Previous report in this series
Part 1—He states a remarkable fact: Denigration of American schools is one of the mainstream press corps' most standardized story-lines.
For the most recent example, consider a book review in the Outlook section of this past Sunday's Washington Post.
Two Sundays ago, in a bit of a back-to-school offering, the Post published a poisonous piece by Shepard Barbash, who isn't an education specialist. For our real-time post, click here.
The Barbash piece appeared in Outlook, like yesterday's review. Its insinuations were very familiar and very clear:
Our schools are an embarrassing mess. So are American teachers.
These poisonous themes are extremely familiar within the mainstream press. (Outlook published no alternate view when it published the Barbash screed.) Yesterday, these themes were advanced by Dana Goldstein, a youngish journalist who has become a member in standing of the mainstream, establishment education press.
Goldstein was reviewing a rather odd book. At least, that's what she said, at the start of her review.
" 'Substitute,' by the prolific novelist and essayist Nicholson Baker, is an odd book," Goldstein wrote. "More than 700 pages long, it covers just 28 days in Baker’s life, during which he worked as a substitute teacher in Maine public schools."
Say what? A novelist spent 28 days as a substitute teacher in a few schools in Maine? He then wrote a 700-page book about this brief experience?
Already, that sounds a bit odd. It would be odder still to suppose that sweeping thoughts about American schools could somehow emerge from such a sojourn. But Goldstein, who went to the finest schools, seems willing to reach that conclusion. (Goldstein graduated from Brown in 2006.)
Goldstein seems willing to take the leap. Midway through her review, she drew the conclusions shown below about the "series of dialogue-driven vignettes" with which Baker filled that profusion of pages:
GOLDSTEIN (9/11/16): Each of these scenes stretches over multiple pages, quotes stacked upon quotes. If there is an upside to plowing through them, it is that Baker has, like an investigative reporter, revealed much of the educational malpractice common in American schools. Many of his substitute assignments entailed working as an “ed tech,” essentially an assistant in another teacher’s classroom, tasked with helping struggling students. He thus had the chance to witness full-time teachers doing their jobs. They relied heavily on worksheets, flashcards, and playing movies and TV shows. The students had iPads issued (and paid for) by their schools, but seemed to use them more for procrastination and distraction than for learning. In one elementary-school music class, children were told to color in pictures of Beethoven, Bach and Mozart, instead of singing or learning an instrument. Few of the teachers demonstrated impressive intellectual capacity. One could not pronounce the word “coterie.” Another asked ninth-graders to reflect on how “Plutonic” love is depicted in “Romeo and Juliet.”"There were scattered examples of competent pedagogy," Goldstein loftily admits. For whatever it may be worth, all such moments in her review seem to involve teachers who assigned advanced adult texts to kids who may or may not have been prepared to tackle them.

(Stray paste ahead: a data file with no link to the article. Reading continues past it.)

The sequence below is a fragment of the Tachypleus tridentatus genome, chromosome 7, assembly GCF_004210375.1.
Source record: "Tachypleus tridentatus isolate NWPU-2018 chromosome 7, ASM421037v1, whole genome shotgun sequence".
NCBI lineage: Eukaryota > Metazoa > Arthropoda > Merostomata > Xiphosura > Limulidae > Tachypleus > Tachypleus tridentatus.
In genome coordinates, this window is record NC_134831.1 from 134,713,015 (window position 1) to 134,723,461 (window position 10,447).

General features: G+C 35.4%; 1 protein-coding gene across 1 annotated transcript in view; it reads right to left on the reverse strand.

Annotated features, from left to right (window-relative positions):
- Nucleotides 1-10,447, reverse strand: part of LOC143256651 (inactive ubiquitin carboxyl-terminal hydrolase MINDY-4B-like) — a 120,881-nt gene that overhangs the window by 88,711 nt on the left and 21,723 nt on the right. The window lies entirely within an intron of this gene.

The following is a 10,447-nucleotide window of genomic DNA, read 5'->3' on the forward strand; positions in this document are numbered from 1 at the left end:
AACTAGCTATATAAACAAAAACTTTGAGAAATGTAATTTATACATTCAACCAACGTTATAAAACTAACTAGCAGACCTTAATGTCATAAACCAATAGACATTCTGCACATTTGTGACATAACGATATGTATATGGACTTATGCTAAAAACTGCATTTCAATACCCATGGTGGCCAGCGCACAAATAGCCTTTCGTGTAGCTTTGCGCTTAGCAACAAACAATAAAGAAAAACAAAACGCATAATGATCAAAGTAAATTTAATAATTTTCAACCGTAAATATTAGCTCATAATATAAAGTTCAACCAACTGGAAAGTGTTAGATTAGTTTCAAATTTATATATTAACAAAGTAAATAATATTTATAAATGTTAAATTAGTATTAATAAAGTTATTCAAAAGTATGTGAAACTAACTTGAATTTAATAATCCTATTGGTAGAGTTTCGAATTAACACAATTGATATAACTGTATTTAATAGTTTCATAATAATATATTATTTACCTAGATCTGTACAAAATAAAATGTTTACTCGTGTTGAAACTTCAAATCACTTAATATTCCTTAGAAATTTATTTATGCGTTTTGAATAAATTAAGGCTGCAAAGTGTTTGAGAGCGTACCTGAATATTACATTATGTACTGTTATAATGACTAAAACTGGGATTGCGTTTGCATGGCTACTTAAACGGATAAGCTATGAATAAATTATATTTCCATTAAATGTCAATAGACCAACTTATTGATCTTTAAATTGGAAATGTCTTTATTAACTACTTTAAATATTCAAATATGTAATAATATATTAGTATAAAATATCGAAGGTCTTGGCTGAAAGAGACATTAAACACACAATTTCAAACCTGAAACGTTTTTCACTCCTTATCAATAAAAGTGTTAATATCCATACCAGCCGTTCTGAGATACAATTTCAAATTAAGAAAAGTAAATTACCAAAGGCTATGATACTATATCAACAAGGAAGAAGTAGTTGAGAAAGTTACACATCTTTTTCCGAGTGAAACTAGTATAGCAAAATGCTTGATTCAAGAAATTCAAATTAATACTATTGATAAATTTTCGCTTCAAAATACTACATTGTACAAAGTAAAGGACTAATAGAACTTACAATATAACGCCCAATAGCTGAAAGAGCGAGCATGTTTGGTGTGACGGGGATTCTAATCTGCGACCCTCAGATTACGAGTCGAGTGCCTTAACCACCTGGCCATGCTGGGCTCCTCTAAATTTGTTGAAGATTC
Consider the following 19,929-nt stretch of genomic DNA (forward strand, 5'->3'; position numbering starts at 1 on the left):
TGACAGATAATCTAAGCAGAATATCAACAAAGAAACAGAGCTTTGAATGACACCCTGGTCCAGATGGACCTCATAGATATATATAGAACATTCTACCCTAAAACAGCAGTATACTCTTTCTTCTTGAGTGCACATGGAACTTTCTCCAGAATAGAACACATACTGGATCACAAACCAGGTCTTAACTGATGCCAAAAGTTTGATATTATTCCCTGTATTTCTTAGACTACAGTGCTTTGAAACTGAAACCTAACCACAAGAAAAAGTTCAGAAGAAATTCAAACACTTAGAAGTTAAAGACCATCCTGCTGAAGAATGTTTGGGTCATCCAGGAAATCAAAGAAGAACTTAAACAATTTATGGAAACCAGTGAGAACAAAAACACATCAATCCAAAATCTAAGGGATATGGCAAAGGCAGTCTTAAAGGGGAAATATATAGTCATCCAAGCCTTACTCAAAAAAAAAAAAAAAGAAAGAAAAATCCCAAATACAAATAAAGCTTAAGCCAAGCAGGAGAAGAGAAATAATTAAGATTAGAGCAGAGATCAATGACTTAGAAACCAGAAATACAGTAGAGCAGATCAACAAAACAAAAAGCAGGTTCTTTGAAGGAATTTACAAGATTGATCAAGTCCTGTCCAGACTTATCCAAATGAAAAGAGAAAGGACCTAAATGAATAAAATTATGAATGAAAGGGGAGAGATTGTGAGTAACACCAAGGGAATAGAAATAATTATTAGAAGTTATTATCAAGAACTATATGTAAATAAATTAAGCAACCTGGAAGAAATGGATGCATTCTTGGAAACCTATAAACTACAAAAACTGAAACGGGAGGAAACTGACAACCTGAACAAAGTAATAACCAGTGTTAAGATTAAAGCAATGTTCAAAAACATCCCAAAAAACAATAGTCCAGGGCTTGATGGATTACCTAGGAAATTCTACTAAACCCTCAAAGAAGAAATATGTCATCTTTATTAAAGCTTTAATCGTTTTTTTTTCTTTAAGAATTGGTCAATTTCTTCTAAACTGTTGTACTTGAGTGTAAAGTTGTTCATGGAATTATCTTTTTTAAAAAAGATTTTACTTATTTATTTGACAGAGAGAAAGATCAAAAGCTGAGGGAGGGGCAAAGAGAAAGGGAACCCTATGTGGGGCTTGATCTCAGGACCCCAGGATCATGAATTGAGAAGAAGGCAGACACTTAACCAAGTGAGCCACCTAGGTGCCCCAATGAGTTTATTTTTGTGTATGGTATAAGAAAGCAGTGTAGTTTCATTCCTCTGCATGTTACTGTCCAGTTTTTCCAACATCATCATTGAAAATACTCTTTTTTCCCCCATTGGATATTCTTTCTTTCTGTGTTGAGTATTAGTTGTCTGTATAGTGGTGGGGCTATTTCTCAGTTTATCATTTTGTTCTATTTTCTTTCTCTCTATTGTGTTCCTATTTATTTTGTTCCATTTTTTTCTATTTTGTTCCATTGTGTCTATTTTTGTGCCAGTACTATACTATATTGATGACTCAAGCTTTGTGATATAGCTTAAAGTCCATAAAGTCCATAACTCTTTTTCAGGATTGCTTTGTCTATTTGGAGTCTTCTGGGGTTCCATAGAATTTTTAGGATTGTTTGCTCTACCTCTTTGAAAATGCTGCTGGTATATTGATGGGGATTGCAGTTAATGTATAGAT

Is it true that "educational malpractice" is "common in American schools?" Everything is possible! But it's hard to see how 28 days as a substitute teacher in Maine could let us establish sweeping judgments about the public schools of this vast continental nation—except to the extent that such judgments are already lodged in the scripts, the story-lines and the playbooks of the upper-end mainstream press.
On the whole, Goldstein fawns over Baker in her review. She somehow manages to judge that he "clearly loves kids." She even notes that he has "craft[ed] his own reform agenda," then proceeds to say what it is.
She fails to note how foolish Baker's agenda seems to be. She fails to note how absurd it is to suppose that a novelist could craft an agenda for school reform based on 28 days as a sub in a couple of schools down in Maine.
Is it true? Is it true that "few of the teachers [in those Maine schools] demonstrated impressive intellectual capacity?" Everything is possible! That said, we often come away from mainstream reporting, in which our woebegone schools are always a mess and our children are all below average, with similar thoughts about the capacities of our upper-end press.
This peculiar review, with its vast denigrations, provides the latest case in point. That said, it does follow the mandated story-line, in which our schools and our public school teachers are pretty much all a big mess.